At the Suzhou conference in June 2004, one of the delegates praised China's work on heritage site s, "China has done excellent work in protecting world heritage, both tangible and intangible." Tan gible cultural heritage includes museums and monuments — things you can see and touch. But what is intangible cultural heritage? Intangible cultural heritage, which is also called living cultural heritage, consists of the following features: 1 Oral Heritage This includes languages, spoken literature, music, dance, games, customs and knowledge of traditi onal craftwork. It also includes the cultural places where popular and traditional cultural activities take place (for example, sites for story-telling and festivals, etc.).

2 Living Human Treasures Living human treasures are people who have the knowledge and skills required for the cultural tra ditions of their society. 3 Endangered Languages Endangered languages are languages spoken by only a few people and languages which are not ta ught to new inhabitants of the region. For example, there are nearly 60 languages in Australia whic h are endangered, or are disappearing. 4 Traditional Music of the World Musical traditions around the world form part of the intangible heritage of mankind in the same w ay as monuments and natural sites. For example, Kunqu opera, was founded before the Ming Dyn asty (1368–1644) in Kunshan, near Suzhou. UNESCO added Kunqu to its intangible heritage list in 2001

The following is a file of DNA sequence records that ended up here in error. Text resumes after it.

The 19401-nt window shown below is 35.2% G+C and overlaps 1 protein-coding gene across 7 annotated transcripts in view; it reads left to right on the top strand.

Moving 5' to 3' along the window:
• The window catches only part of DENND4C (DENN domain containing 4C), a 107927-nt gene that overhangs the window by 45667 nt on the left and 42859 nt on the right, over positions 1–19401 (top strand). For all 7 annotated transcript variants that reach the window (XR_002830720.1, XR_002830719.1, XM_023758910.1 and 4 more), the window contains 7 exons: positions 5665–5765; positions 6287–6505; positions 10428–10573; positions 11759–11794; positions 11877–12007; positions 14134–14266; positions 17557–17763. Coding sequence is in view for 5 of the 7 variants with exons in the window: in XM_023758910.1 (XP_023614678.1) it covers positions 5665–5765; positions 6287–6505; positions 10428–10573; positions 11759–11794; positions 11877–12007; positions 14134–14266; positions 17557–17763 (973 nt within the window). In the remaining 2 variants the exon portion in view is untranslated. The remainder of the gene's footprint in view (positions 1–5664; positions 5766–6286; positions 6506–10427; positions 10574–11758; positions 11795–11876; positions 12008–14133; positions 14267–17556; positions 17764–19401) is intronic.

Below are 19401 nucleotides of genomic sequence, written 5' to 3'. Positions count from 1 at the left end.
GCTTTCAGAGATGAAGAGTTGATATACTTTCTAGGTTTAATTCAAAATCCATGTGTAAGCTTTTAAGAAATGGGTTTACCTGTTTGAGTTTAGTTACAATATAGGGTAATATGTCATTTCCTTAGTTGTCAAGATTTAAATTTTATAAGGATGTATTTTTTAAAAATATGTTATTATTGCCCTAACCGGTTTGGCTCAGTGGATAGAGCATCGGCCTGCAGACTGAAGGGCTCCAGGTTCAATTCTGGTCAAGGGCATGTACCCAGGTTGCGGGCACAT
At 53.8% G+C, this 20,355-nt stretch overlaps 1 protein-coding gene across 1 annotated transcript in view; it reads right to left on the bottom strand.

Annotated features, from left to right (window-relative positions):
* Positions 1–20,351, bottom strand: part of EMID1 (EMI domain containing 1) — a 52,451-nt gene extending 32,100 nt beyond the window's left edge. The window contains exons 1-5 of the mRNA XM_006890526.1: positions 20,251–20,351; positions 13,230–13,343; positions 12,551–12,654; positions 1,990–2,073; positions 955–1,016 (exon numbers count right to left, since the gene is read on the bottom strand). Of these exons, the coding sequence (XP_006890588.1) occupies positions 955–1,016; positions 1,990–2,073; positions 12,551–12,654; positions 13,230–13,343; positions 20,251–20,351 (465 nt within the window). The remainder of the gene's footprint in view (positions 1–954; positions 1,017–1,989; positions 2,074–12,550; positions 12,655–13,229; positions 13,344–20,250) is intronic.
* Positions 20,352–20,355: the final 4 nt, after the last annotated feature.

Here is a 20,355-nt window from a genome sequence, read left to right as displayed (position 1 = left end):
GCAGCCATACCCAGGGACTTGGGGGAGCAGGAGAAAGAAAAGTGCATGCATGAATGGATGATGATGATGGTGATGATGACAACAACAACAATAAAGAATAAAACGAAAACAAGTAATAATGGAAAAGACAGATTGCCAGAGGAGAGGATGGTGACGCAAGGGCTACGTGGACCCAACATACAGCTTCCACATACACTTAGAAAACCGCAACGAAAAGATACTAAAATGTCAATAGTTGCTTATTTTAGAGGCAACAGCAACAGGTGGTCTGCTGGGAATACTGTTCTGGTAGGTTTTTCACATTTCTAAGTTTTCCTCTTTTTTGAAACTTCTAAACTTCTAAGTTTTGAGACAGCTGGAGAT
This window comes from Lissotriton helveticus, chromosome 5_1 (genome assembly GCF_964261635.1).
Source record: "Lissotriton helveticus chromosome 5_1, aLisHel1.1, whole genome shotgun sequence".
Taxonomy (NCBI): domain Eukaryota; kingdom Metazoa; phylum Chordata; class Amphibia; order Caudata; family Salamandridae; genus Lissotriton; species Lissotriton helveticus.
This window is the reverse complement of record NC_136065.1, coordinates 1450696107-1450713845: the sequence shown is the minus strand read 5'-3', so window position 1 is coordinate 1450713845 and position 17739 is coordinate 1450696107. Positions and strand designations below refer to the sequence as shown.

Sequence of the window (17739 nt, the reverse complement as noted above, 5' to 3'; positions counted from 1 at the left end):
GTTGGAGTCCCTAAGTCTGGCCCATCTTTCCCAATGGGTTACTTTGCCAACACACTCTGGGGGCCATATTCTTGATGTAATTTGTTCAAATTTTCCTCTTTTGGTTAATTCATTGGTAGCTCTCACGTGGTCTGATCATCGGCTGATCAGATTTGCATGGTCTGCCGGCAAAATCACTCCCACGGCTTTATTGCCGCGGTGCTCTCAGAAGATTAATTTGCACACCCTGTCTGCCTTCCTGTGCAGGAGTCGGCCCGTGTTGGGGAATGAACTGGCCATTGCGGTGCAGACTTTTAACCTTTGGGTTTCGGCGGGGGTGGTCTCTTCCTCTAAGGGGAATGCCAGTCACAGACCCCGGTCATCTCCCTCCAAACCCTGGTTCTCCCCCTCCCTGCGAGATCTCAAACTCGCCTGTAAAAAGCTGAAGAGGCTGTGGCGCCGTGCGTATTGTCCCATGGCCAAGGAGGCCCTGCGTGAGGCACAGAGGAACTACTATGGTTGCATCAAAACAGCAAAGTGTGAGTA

Chinese Cultural Heritage Bid for UNESCO
Traditional Chinese Medicine (TCM) and the Mid-Autumn Festival could be listed on the director y of world intangible cultural heritage if a bid to UNESCO is successful. They could join the Chinese arts of Guqin Music and Kunqu Opera as "world intangible heritages" . UNESCO has 47 items on the world heritage list, including Chinese Kunqu Opera and Guqin Mus ic. Every two years the directory is enlarged by giving each country the chance to recommend one candidate. No discrimination is made against countries which make regular bids, so although the process is lo ng, there is a strong possibility that TCM and the Mid-Autumn Festival will be accepted. While th e bid is going through, the state government allocates funds for each item's protection. The application for TCM would highlight the fact that traditional Chinese medicine is a culture tha t has existed for thousands of years. If TCM is accepted on the UNESCO list, doctors and practitio